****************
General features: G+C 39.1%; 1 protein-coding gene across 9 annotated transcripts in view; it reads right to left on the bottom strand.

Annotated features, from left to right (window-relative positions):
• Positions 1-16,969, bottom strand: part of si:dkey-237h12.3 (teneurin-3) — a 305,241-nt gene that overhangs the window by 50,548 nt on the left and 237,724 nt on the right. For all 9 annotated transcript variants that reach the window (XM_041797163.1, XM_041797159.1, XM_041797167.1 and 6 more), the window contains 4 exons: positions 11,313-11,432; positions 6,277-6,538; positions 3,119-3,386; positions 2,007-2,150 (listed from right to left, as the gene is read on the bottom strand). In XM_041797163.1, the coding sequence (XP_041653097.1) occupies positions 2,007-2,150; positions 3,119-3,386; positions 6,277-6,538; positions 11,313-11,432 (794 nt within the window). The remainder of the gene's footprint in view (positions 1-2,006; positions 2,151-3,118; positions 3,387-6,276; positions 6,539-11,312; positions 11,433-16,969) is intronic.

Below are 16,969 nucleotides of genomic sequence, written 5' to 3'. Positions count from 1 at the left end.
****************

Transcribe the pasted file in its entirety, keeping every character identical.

General features: G+C 39.1%; 1 protein-coding gene across 9 annotated transcripts in view; it reads right to left on the bottom strand.

Annotated features, from left to right (window-relative positions):
• Positions 1-16,969, bottom strand: part of si:dkey-237h12.3 (teneurin-3) — a 305,241-nt gene that overhangs the window by 50,548 nt on the left and 237,724 nt on the right. For all 9 annotated transcript variants that reach the window (XM_041797163.1, XM_041797159.1, XM_041797167.1 and 6 more), the window contains 4 exons: positions 11,313-11,432; positions 6,277-6,538; positions 3,119-3,386; positions 2,007-2,150 (listed from right to left, as the gene is read on the bottom strand). In XM_041797163.1, the coding sequence (XP_041653097.1) occupies positions 2,007-2,150; positions 3,119-3,386; positions 6,277-6,538; positions 11,313-11,432 (794 nt within the window). The remainder of the gene's footprint in view (positions 1-2,006; positions 2,151-3,118; positions 3,387-6,276; positions 6,539-11,312; positions 11,433-16,969) is intronic.

Below are 16,969 nucleotides of genomic sequence, written 5' to 3'. Positions count from 1 at the left end.